Today, we will cover actions and how they cost you time, energy, and money.
Table of Content
- All Actions Have a Cost
- How to Determine the Costs of Your Actions
- 1) What are the financial costs?
- 2) What is the time investment?
- 3) How does the action make you feel after you have completed it?
- Be Clear About The Costs
All Actions Have a Cost
You cannot act within a vacuum. Whether you are going to the store or watching TV, everything you decide to do will have a price.
All actions cost time, energy, and money. Some activities are excellent and worth the investment. For example, going to the store requires time for the trip, money for the groceries, and energy for creating the list and buying the goods. However, the benefit is food in your home. You avoid wasting money eating out or the emotional stress of an empty kitchen.
Conversely, some activities cost but give no long-term benefit because you are trading resources for a fleeting desire. Watching TV is an example of trading time and mental energy without receiving much in return.
All individuals must understand how much actions cost and if such a price is worth the investment.
How to Determine the Costs of Your Actions
You are mortal. Thus, it is crucial to optimize your life, so you aren’t wasting what you have.
Determining the costs of your actions requires immense introspection. You must track your time, keep a journal, and maintain a budget. The more you know where your resources are going, the better your insight into your actions.
1) What are the financial costs?
Money is a tool for purchasing resources, experiences, and services. A budget helps you track the financial costs of your decisions and activities. With a budget in place, you gain a deeper understanding of your spending.
There are free and premium apps that can help with budgeting. You can also create an excel sheet. I typically check my bank account in the morning, list what I’ve spent, then add it to the document.
When I tracked my budget, I discovered I spent too much eating out. However, I was happy with where the bank account was. I did not need to change. I only gained this insight because I kept a tight budget and adjusted my spending as needed.
You may discover that the occasional trip to a restaurant isn’t killing you as much as you thought. Or, you may need to put the brakes on clothes shopping so you can invest your money elsewhere. You can’t make these assessments if you don’t clearly understand your actions and their financial costs.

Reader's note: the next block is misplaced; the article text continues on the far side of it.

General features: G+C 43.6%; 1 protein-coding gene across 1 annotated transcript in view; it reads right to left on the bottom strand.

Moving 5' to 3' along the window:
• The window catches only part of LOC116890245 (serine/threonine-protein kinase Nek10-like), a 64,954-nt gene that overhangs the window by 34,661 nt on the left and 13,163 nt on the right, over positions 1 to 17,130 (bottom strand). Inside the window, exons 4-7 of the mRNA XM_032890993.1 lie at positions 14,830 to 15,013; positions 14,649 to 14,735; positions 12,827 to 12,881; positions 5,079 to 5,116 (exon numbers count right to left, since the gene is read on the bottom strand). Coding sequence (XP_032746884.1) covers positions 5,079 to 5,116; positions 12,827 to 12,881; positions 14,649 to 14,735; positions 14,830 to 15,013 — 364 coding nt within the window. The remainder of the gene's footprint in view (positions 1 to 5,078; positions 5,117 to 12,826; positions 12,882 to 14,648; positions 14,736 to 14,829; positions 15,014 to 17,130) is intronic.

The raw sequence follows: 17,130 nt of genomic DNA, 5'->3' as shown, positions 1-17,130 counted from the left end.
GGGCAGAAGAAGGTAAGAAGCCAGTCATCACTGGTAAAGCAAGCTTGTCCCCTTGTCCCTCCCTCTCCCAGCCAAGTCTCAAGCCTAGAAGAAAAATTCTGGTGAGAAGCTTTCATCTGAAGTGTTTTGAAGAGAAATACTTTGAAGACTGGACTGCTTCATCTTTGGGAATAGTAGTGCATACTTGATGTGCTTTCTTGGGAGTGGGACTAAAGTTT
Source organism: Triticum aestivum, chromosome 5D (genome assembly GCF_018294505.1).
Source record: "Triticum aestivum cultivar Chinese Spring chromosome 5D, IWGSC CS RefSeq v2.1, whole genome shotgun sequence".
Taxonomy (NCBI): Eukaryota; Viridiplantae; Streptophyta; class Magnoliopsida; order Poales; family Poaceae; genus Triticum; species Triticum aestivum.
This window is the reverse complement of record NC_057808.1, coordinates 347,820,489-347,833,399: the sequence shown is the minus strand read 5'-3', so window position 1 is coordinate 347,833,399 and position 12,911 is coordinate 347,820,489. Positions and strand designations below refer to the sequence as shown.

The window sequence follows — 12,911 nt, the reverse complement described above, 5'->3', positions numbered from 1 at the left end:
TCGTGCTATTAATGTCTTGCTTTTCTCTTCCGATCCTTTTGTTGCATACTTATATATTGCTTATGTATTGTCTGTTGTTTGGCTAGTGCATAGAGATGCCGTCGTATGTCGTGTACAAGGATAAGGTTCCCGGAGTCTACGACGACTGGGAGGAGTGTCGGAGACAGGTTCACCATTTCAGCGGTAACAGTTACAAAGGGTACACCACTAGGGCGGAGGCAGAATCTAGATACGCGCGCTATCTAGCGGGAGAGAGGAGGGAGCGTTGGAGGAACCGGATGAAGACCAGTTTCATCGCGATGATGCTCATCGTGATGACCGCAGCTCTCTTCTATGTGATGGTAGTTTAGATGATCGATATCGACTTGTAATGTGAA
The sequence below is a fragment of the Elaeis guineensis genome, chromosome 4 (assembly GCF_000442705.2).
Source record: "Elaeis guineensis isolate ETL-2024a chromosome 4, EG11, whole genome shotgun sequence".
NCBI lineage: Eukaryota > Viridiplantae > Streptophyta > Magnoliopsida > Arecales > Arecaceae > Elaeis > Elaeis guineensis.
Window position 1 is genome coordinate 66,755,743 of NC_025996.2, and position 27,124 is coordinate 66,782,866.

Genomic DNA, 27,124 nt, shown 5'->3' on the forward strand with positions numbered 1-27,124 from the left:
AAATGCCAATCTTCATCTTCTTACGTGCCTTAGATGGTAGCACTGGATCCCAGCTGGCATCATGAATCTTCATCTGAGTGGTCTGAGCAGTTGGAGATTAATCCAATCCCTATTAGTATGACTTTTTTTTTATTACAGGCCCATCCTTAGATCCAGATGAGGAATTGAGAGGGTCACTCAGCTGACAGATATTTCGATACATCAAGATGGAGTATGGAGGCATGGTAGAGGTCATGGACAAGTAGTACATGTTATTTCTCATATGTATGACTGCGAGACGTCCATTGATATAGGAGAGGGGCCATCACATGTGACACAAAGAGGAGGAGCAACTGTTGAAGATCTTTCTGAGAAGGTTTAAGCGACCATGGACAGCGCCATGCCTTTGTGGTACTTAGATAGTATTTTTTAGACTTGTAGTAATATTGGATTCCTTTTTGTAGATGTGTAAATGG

2) What is the time investment?
“Yesterday is gone. Tomorrow has not yet come. We have only today. Let us begin.” Mother Theresa
Time is a limited resource. You do not get more time and cannot replenish what you have. Therefore, when looking at the cost of an action, you have to factor in the time involved.
All actions require time in both preparation and execution. If you want to go to the store, there is the time involved in gathering your keys, creating a list, and driving to the store. These are all execution acts. The actual shopping doesn’t happen till later. Then, you must return home and place your groceries away. All these activities are involved in the task of “go shopping.”
Because of this, you must be very thorough when judging how long something should take. How long is the commute? What do you have to prepare? Is there a “clean up” phase where you must put something away or go back home?
Understand the time investment of a task, and you can better plan out your day, remove things that are a waste, and reinvest in whatever is the best investment.
3) How does the action make you feel after you have completed it?
Lastly, we must consider your mental health and emotional feelings towards the particular action. All actions make us feel a certain way. If something creates shame or guilt, you’ll drain your vitality and hurt your effectiveness in the long run.
Understanding the emotional costs of something requires you to be honest with yourself. Shopping for groceries will make you feel productive and capable, while eating out will make you feel wasteful. Thus, seeing the hidden cost of your actions is worthwhile, so you do not negatively affect your emotional and mental effectiveness.
Although emotions can be fickle, having a firm philosophical foundation will ensure your feelings serve your best self instead of your vices. You must live honestly and virtuously, so your emotions can help determine the cost of actions on your emotional and mental wellbeing.
Be Clear About The Costs
“You are what you do, not what you say you’ll do.” – Carl Gustav Jung
You have to act. Without understanding the costs of your actions, you’re more likely to run out of money, time, and energy, especially when you want to do something meaningful.
When something costs too much, cut it out. When it costs little but provides large rewards, then increase your investment. These actions will improve your life tenfold.
- What’s something that you really like to do? What are the costs of this activity?
- What’s one thing that you do which provides little to no benefit but has a high cost? Why do you engage in this activity? Is there any way you can reduce or eliminate your investment?
- What’s one thing that provides you with increased earnings, happier emotions, a sense of pride, or another positive consequence? Do you invest enough in this activity? Why or why not?
Please remember that it’s important to do the actionables. You’re not on this earth to simply read but to do. To become an individual, you must act more than you consume.
*Image credit to Unsplash.